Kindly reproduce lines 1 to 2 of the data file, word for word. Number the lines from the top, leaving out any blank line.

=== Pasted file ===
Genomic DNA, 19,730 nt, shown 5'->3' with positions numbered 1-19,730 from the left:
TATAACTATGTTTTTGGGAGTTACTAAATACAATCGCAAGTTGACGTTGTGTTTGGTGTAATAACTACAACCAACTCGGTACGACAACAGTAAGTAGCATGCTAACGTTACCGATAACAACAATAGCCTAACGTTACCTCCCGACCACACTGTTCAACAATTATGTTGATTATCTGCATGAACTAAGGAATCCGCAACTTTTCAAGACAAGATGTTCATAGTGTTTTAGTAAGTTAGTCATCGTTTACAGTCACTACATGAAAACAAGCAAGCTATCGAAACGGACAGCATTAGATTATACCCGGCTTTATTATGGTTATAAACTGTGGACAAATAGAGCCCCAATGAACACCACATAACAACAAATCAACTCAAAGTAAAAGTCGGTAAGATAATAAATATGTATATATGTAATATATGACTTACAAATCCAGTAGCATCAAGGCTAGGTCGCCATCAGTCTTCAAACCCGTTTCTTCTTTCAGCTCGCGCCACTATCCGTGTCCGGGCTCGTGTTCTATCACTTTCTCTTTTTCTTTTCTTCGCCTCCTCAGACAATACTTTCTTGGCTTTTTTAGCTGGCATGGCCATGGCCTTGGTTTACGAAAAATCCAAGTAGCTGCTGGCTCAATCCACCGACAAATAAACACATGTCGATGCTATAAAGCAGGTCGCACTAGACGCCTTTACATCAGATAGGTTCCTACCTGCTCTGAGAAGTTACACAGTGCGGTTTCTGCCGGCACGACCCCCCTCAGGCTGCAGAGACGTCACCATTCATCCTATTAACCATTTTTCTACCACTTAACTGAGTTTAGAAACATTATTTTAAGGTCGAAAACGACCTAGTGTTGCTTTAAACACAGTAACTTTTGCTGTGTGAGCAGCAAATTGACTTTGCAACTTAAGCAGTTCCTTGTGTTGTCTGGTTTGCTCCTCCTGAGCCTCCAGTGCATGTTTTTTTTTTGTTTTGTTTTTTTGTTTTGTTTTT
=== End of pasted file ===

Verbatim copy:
Genomic DNA, 19,730 nt, shown 5'->3' with positions numbered 1-19,730 from the left:
TATAACTATGTTTTTGGGAGTTACTAAATACAATCGCAAGTTGACGTTGTGTTTGGTGTAATAACTACAACCAACTCGGTACGACAACAGTAAGTAGCATGCTAACGTTACCGATAACAACAATAGCCTAACGTTACCTCCCGACCACACTGTTCAACAATTATGTTGATTATCTGCATGAACTAAGGAATCCGCAACTTTTCAAGACAAGATGTTCATAGTGTTTTAGTAAGTTAGTCATCGTTTACAGTCACTACATGAAAACAAGCAAGCTATCGAAACGGACAGCATTAGATTATACCCGGCTTTATTATGGTTATAAACTGTGGACAAATAGAGCCCCAATGAACACCACATAACAACAAATCAACTCAAAGTAAAAGTCGGTAAGATAATAAATATGTATATATGTAATATATGACTTACAAATCCAGTAGCATCAAGGCTAGGTCGCCATCAGTCTTCAAACCCGTTTCTTCTTTCAGCTCGCGCCACTATCCGTGTCCGGGCTCGTGTTCTATCACTTTCTCTTTTTCTTTTCTTCGCCTCCTCAGACAATACTTTCTTGGCTTTTTTAGCTGGCATGGCCATGGCCTTGGTTTACGAAAAATCCAAGTAGCTGCTGGCTCAATCCACCGACAAATAAACACATGTCGATGCTATAAAGCAGGTCGCACTAGACGCCTTTACATCAGATAGGTTCCTACCTGCTCTGAGAAGTTACACAGTGCGGTTTCTGCCGGCACGACCCCCCTCAGGCTGCAGAGACGTCACCATTCATCCTATTAACCATTTTTCTACCACTTAACTGAGTTTAGAAACATTATTTTAAGGTCGAAAACGACCTAGTGTTGCTTTAAACACAGTAACTTTTGCTGTGTGAGCAGCAAATTGACTTTGCAACTTAAGCAGTTCCTTGTGTTGTCTGGTTTGCTCCTCCTGAGCCTCCAGTGCATGTTTTTTTTTTGTTTTGTTTTTTTGTTTTGTTTTT